Journey to the edge of the observable universe Review
27 February 2023
In the very next instant, light from the beginning of the universe began to spread across the cosmos. The universe itself was also expanding at this point. After the initial burst, the universe’s inflation slowed down, but dark energy’s influence has kept the rate of expansion steady ever since.
In essence, the universe has been expanding at an ever-increasing rate ever since its inception. Since the Big Bang, the distance between the oldest photons we can see has been somewhere between 45 and 47 billion light-years. That indicates that our observable universe is approximately 93 billion light-years across (within a few light-years of each other). Quarks, quasars, stars, planets, nebulae, black holes, and anything else we could possibly observe are all contained in these 93 billion light-years. However, the only light that can be observed in the universe is that which has already reached us.
If the universe is only 13.8 billion years old, how can it be 93 billion light-years across? Light hasn’t had time to get that far, has it? Understanding this aspect of physics is ultimately the key to understanding what lies beyond the observable universe’s edge and whether or not we will ever reach it.
To put this into perspective, according to special relativity, objects that are close together cannot move at a speed greater than the speed of light; However, when the space between two objects is expanding, there is no such law for objects that are extremely far apart. In short, the distance between objects is expanding, causing them to fly apart at incredible speeds, not that they are traveling faster than the speed of light.
In the end, this means that we would only be able to reach the outer limits of the observable universe if we could either 1) travel faster than light (which the majority of physicists believe is impossible) or 2) transcend spacetime (through wormholes or warp drive, which the majority of physicists also believe is impossible).
The entire universe is at least 1023 times larger than the observable universe, according to the theory of cosmic inflation.
We are missing a lot of the universe there. So, exactly what are we lacking? What is beyond the universe that can be observed? Unfortunately, we have no idea what lies beyond the scope of the universe that can be observed because we are unable to see or measure it. However, we have a number of hypotheses regarding the great unknown.
ENTERING THE UNKNOWN Despite its oddity, this initial concept is one of the easiest to comprehend. Space, according to astronomers, may be an infinite expanse of the universe around us, distributed roughly in the same way as it is in the observable universe. This makes sense. After all, it makes no sense for one region of the universe to be different from the rest of the universe. And to be honest, who could possibly imagine a universe with an end and a huge brick wall at its edge?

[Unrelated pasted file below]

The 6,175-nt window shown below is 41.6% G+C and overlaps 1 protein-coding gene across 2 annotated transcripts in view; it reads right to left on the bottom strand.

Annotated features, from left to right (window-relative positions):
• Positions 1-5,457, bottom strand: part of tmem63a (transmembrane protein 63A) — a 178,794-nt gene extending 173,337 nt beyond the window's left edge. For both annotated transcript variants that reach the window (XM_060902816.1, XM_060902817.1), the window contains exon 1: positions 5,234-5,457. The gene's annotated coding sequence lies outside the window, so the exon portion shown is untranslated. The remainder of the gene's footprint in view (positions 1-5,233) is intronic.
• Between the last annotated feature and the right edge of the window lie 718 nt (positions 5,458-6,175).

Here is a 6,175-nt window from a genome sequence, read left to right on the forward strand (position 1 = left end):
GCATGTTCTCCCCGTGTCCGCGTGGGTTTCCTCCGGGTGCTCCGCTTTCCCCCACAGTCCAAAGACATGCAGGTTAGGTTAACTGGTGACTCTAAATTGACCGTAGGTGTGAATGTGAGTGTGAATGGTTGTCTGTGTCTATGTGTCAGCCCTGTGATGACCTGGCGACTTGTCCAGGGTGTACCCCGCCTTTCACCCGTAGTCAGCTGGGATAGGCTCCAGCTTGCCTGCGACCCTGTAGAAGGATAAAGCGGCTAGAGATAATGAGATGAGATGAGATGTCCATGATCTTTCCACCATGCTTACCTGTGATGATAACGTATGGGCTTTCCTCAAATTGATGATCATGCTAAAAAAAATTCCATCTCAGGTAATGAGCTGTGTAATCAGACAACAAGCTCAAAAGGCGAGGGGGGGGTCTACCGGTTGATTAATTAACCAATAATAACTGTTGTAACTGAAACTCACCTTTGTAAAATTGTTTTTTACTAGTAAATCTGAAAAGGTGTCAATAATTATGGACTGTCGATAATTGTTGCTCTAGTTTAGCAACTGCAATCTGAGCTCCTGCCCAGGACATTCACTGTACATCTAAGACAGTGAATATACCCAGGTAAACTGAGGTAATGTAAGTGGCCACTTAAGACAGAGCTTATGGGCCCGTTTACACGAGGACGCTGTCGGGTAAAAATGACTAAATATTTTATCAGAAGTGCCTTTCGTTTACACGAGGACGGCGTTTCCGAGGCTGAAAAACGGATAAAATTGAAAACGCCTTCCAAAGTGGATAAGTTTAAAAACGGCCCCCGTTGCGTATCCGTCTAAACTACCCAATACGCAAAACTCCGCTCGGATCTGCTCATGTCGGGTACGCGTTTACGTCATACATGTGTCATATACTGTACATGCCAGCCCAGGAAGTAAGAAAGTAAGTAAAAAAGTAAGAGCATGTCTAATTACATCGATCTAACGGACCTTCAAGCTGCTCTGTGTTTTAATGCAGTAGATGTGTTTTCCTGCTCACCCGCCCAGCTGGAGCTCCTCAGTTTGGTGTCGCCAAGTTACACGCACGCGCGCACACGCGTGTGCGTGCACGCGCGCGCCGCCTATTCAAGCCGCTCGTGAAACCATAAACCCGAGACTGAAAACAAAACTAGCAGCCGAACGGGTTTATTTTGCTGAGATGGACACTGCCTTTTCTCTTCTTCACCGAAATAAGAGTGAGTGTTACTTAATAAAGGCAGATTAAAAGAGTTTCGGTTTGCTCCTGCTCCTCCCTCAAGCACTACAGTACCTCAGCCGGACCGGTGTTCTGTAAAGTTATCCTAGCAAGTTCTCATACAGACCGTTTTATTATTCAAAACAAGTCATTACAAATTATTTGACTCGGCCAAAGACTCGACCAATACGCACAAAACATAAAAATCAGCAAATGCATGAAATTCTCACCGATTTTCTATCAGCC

In this way, infinity makes sense in some ways. However, “infinity” implies that beyond the observable universe, you will eventually discover everything that is possible—not just more planets, stars, or other forms of material. Every. Possible. Thing.
That means that, if this holds true and we follow it to its logical conclusion, there is a you who is only slightly different from you in every possible way (one is an inch shorter;) and there is another person who is identical to you in every possible way. One died after being struck by a bus five years ago; One finger is missing, for example). In point of fact, this “other you” might be currently reading this article; The only thing that separates them from you is that they only picked their nose, whereas you did not (or did you?). It seems absurd to entertain this idea. But then, it’s hard to think of infinity.
Dark flow is the subject of another theory. Astronomers discovered something very strange and unexpected in 2008: a massive stream of galactic clusters moving in the same direction at over two million miles per hour. One possibility is: Massive structures with gravitational pull that exist outside the universe that can be seen. The structures themselves could be absolutely anything: Gravitational forces from other universes are being funneled through astonishingly massive accumulations of matter and energy on scales we can hardly imagine, or even bizarre warps in space-time. We simply do not have any idea what these enormous objects might be. Notably, recent studies claim to have disproved the dark flow model, but this is still up for debate.
A universe of universes is another option. In the midst of a vast array of other bubbles, a small “bubble” may contain our universe as a whole, according to some. This is known as a “multiverse” in theory. It’s interesting that the idea says that these parallel universes can meet; gravity can flow between them, and if they meet, a Big Bang like the one that created our universe could happen.